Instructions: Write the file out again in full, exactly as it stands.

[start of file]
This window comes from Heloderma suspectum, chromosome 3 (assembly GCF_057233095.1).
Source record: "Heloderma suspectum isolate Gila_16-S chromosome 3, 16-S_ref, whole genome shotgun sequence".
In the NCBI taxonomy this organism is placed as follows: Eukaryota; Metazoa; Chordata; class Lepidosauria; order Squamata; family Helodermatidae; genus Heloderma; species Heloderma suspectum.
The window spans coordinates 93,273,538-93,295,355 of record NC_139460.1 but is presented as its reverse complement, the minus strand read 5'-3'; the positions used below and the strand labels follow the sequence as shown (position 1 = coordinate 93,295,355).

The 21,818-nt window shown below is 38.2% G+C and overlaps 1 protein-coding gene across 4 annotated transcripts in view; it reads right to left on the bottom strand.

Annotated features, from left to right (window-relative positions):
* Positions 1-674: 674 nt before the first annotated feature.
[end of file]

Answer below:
This window comes from Heloderma suspectum, chromosome 3 (assembly GCF_057233095.1).
Source record: "Heloderma suspectum isolate Gila_16-S chromosome 3, 16-S_ref, whole genome shotgun sequence".
In the NCBI taxonomy this organism is placed as follows: Eukaryota; Metazoa; Chordata; class Lepidosauria; order Squamata; family Helodermatidae; genus Heloderma; species Heloderma suspectum.
The window spans coordinates 93,273,538-93,295,355 of record NC_139460.1 but is presented as its reverse complement, the minus strand read 5'-3'; the positions used below and the strand labels follow the sequence as shown (position 1 = coordinate 93,295,355).

The 21,818-nt window shown below is 38.2% G+C and overlaps 1 protein-coding gene across 4 annotated transcripts in view; it reads right to left on the bottom strand.

Annotated features, from left to right (window-relative positions):
* Positions 1-674: 674 nt before the first annotated feature.